From Goodreads: Olivia Stellatella is having a rough year. Her mother's left; her neglectful father, the maestro of a failing orchestra, has moved her and her grandmother into the city's dark, broken-down concert hall to save money, and her only friend is Igor, an ornery stray cat. Just when she thinks life couldn't get any weirder, she meets four ghosts who haunt the hall. They need Olivia's help; if the hall is torn down, they'll be stuck as ghosts forever, never able to move on. Olivia has to do the impossible for her shadowy new friends: save the concert hall. But helping the dead has powerful consequences for the living; and soon it's not just the concert hall that needs saving. 

My Rating: 3.5 hearts 

Thoughts on the Novel: Through the use of music and a loosely defined world of Limbo, Claire Legrand’s The Year of Shadows explores the themes of loss, friendship, and loneliness in a manner suitable for MG readers. Consider for example the protagonist: Olivia. During a time of recession, many tweens will be able to relate to Olivia’s situation of having their parents be stressed about their finances. Although I found The Year of Shadows to be a solid read, I couldn’t help repeatedly comparing it to Legrand’s other novel, The Cavendish Home for Boys and Girls, which I thought was more engaging. 

The Year of Shadows was released in August 2013 by Simon & Schuster Books For Young Readers. ..................................................................................................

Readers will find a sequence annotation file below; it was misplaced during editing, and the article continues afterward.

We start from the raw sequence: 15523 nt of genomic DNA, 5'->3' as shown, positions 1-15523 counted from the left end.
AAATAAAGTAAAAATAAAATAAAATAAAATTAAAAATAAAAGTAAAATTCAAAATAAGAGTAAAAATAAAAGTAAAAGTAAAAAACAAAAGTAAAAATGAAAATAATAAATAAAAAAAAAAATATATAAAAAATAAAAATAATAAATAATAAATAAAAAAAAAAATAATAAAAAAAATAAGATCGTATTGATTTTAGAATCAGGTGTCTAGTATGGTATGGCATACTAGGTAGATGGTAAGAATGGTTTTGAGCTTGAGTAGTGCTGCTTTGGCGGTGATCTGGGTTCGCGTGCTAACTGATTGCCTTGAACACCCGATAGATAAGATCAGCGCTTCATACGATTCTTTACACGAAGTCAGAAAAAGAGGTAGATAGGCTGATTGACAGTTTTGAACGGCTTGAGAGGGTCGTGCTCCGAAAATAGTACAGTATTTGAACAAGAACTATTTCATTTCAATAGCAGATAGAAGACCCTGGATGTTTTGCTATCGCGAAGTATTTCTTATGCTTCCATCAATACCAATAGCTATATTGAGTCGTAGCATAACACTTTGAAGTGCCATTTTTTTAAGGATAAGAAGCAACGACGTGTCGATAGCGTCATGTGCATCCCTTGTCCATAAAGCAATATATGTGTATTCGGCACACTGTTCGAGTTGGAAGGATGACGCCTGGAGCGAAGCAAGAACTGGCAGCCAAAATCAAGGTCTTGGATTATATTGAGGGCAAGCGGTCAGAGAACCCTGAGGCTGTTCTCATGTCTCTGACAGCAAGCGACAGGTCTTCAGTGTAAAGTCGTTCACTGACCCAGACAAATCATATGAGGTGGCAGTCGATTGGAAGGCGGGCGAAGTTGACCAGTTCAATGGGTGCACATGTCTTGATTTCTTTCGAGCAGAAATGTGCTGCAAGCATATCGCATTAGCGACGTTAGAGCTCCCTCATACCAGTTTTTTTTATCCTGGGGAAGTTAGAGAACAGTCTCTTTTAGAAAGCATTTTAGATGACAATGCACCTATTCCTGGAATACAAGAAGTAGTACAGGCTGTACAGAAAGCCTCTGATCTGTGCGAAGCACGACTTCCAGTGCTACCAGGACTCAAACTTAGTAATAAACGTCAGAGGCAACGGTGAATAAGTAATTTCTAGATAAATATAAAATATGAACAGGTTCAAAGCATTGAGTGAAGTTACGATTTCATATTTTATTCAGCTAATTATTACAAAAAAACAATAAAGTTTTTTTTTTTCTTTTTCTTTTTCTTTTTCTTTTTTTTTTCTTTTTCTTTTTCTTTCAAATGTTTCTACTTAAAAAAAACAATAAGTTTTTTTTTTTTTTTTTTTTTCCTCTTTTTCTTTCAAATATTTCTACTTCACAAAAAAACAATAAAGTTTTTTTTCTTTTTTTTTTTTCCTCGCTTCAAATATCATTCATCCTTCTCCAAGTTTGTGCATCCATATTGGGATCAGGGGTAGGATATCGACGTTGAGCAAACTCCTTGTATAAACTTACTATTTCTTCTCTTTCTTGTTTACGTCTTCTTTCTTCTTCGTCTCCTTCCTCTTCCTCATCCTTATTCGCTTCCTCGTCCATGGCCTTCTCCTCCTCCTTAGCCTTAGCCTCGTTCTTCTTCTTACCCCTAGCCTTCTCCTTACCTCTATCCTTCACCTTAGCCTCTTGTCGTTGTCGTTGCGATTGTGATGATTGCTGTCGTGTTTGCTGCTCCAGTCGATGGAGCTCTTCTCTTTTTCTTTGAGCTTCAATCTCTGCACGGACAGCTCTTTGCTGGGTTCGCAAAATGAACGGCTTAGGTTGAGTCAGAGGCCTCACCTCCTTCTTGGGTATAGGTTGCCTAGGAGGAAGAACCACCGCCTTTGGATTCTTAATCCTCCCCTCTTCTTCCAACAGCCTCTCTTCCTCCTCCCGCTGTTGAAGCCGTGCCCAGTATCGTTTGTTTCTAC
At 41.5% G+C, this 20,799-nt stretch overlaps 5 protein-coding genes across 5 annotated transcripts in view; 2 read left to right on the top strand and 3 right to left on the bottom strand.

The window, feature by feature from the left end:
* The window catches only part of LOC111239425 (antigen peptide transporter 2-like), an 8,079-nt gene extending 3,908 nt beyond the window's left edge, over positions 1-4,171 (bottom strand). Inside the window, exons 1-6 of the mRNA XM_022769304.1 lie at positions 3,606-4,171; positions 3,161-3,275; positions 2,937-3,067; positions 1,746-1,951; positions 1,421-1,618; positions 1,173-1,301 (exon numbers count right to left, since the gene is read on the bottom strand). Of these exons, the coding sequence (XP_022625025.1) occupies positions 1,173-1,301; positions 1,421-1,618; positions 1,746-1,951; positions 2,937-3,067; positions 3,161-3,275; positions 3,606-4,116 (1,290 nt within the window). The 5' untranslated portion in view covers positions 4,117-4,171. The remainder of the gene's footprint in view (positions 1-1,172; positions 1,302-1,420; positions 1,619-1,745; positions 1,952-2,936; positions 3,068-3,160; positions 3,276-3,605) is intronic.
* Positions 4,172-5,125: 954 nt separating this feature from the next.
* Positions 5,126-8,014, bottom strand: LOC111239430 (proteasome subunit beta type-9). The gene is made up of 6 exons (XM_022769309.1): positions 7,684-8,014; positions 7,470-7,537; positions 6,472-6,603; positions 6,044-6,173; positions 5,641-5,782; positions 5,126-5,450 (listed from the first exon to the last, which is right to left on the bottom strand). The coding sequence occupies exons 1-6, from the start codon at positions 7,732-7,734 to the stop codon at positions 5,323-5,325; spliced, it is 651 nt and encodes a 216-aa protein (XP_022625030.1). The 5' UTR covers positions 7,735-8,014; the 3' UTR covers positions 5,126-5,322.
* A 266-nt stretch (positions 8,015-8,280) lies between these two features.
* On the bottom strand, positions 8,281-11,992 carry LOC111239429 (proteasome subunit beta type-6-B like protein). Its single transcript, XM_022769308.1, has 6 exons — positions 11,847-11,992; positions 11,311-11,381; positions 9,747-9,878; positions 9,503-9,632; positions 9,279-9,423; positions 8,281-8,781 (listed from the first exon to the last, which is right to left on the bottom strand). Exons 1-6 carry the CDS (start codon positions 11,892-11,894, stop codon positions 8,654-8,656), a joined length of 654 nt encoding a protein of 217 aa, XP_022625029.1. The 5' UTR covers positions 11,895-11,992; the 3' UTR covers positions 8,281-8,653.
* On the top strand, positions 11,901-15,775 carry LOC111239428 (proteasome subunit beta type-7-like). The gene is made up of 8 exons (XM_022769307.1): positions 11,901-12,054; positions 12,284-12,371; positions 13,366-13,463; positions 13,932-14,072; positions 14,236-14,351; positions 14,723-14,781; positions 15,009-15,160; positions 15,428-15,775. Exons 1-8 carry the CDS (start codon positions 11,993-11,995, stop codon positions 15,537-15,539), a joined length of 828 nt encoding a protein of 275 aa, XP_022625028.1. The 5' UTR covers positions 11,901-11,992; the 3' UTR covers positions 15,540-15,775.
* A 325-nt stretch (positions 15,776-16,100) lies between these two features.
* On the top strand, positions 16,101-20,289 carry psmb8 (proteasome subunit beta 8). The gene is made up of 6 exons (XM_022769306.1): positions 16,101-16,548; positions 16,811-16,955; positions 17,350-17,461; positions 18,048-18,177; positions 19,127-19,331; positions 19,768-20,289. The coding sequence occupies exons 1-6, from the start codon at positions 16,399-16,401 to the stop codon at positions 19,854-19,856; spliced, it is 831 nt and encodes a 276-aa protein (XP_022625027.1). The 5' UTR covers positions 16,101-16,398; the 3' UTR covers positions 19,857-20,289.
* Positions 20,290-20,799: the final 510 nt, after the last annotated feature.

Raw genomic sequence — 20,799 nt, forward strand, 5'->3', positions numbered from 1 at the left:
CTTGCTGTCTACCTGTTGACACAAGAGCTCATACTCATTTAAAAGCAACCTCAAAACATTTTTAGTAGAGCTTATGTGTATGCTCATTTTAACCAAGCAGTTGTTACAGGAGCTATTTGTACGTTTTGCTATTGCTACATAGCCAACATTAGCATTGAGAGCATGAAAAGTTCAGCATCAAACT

From Goodreads: Tripp, who plays guitar only for himself, and Lyla, a cellist whose talent has already made her famous but not happy, form an unlikely friendship when they are forced to share a practice room at their high school. 

My Rating: 3.5 hearts for the first 2/3 of the book; 2 hearts for the final 1/3 

Thoughts on the Novel: Like The Year of Shadows, Guitar Notes by Mary Amato was a book that I began without having read the synopsis. A few chapters in, I thought I had figured out what would happen: after exchanging a flurry of letters, Tripp and Lyla would get to know each other better and eventually become a couple. So, it was a pleasant surprise to find out that Tripp and Lyla maintained a platonic relationship throughout the novel. Since I find books that feature a friendship between a guy and a girl without it becoming anything more somewhat lacking in YA, I was enjoying Guitar Notes in spite of the clichéd secondary characters and Tripp’s tendency to be overdramatic.

The ending, however, ruined my enjoyment because Amato resorted to something over the top to ensure her main characters would be reunited. In doing so, she also didn’t provide a satisfactory resolution because while most of Guitar Notes took place on a day to day basis from September to November, the last 20% was just a brief summary of the next 4 months.

Guitar Notes was released by EgmontUSA in July 2012.